An education in the liberal arts and sciences gave CoachTools CEO and founder Justin Titchenell ’21 the depth of knowledge and enduring skills he needed to discover solutions and communicate them effectively to a committed team. Empowered by this approach to education and supported by the Gettysburg Network, Titchenell and his team have CoachTools poised to become the premier player evaluation tool for college and high school football programs.
A student-athlete majoring in organization and management studies with a business minor, Titchenell applied the lessons he learned in the classroom, particularly those that explored problem solving and deductive reasoning, to the inherent challenges he witnessed as part of performance evaluations of both high school and collegiate football players. What Titchenell realized from his own experiences on the field and in conversations with high school and college coaches was that there wasn’t a consistent system to evaluate individual player performance within the context of a game or practice. There were plenty of tools to look at team performance play-by-play within a game, but there was a lack of data to process what each player was doing within the play and throughout the contest.
Titchenell wanted to develop a performance tool that coaches could utilize to create their own metrics to gauge what players were doing on the field, ranging from reaction times and positioning to movements and assignments. With this information in hand, coaches could get a better sense of what they needed to focus on for continued player development, while players would understand the specific elements of the game they needed to work on to improve on the field.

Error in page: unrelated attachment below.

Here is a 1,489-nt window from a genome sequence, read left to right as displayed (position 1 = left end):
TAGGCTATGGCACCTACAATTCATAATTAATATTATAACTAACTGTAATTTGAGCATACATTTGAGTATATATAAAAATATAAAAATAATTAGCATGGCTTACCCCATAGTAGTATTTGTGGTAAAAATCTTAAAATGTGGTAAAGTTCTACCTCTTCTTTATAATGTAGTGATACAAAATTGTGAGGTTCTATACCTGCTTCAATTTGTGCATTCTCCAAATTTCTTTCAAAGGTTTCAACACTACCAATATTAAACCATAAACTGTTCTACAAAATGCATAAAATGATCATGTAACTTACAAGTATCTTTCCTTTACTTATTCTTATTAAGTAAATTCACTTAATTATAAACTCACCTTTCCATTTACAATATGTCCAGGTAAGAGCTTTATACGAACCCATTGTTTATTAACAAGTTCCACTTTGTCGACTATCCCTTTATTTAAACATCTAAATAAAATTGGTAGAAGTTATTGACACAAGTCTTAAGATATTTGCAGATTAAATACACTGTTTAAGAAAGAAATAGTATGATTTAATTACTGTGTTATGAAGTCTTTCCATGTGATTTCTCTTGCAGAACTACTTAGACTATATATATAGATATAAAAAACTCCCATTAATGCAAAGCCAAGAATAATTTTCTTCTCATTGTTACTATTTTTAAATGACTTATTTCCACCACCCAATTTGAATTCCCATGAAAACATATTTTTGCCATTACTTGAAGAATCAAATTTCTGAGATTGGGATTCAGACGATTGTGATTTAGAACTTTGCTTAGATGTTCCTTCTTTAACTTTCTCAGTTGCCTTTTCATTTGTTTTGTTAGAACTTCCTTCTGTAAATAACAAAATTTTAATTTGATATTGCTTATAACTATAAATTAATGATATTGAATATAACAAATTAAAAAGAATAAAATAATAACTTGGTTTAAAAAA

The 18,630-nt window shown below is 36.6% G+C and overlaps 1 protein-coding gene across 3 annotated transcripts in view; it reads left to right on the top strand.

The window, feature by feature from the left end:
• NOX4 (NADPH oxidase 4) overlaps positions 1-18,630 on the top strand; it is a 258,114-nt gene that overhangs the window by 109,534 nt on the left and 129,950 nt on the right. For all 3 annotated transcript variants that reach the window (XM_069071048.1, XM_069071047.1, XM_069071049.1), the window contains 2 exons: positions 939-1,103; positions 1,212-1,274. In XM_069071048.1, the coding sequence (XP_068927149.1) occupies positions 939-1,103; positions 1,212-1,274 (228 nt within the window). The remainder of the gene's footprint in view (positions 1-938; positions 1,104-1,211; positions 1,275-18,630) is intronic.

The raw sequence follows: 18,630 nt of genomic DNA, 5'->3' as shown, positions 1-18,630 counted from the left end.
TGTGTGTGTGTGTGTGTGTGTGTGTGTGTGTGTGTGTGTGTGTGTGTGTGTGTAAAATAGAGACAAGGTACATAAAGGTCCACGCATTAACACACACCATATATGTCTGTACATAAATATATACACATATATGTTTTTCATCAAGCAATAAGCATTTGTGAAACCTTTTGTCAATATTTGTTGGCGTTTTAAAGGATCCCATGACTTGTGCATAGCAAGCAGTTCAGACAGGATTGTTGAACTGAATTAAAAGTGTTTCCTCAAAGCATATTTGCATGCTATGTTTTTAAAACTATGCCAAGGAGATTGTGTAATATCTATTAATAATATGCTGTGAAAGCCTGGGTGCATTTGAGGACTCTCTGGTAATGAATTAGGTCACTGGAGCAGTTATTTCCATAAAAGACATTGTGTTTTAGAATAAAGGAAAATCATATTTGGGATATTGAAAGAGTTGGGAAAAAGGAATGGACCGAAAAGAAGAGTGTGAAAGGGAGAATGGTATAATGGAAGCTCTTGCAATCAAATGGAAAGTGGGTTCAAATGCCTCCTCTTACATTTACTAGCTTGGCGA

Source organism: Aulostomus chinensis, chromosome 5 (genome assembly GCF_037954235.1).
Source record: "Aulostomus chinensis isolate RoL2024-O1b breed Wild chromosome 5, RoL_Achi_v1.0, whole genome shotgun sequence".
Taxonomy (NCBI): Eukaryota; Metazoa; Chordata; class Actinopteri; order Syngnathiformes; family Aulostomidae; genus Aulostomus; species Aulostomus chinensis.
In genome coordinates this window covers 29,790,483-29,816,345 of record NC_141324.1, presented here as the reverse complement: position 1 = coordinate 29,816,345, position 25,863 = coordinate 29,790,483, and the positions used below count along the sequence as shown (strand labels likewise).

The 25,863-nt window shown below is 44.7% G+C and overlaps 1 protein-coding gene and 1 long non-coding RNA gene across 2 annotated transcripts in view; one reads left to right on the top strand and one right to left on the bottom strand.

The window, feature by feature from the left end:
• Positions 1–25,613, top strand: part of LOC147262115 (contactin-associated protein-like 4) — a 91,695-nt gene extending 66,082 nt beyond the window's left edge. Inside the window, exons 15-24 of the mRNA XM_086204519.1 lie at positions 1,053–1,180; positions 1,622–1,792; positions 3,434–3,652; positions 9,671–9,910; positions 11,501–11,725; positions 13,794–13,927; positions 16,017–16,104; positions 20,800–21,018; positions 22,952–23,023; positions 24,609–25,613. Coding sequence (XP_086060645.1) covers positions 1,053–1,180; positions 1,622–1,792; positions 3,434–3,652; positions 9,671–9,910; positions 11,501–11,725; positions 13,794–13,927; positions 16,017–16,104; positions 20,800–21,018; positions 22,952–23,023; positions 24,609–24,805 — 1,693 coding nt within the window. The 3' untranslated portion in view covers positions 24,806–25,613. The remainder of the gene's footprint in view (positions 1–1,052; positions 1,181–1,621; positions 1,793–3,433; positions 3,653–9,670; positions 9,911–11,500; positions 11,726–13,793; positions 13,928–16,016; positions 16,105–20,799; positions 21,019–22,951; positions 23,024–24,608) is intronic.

“There was definitely a niche in the market,” said Titchenell. “There was not really a centralized and fully developed way for coaches to enhance the way that they evaluate their players, and not only give them great feedback, but also help them to create authentic relationships with their players.”
Titchenell’s new football-based evaluative tool materialized under the guidance of Economics Prof. Drew Murphy ’84 P’20, a successful entrepreneur who has founded three businesses, including his quantitative research firm Qpro Analytics. Murphy quickly recognized the value in Titchenell’s proposal and connected him with the resources and people he needed to bring it to life on campus and through the Gettysburg Network.
“The nature of liberal arts is to ask yourself, ‘How do I solve a problem?’, which is the heart of entrepreneurial thinking,” said Murphy. “We create this diverse ability to use your brain and then the entrepreneurial part is trying to encourage you to use all the skills you developed to actually solve your problems.”
Seeking additional input and expertise, Titchenell recruited football teammate and Sigma Alpha Epsilon fraternity brother Jack Volker ’21 and baseball player Matt Szczesny ’21 to help with idea generation and operations. To create the software, Titchenell and his fellow co-founders then partnered with computer science majors Ricardo Hernandez ’21, Cameron Burns ’21, and Kayl Murdough ’21, who were completing their Capstones through the Entrepreneurship and Social Innovation Initiative (E-SII) in 2020-21.
“The students drove the bus; we just provided them opportunity to test their thoughts and behave in that very entrepreneurial way,” said Murphy. “We married with the Computer Science Department to get students IT development experience.”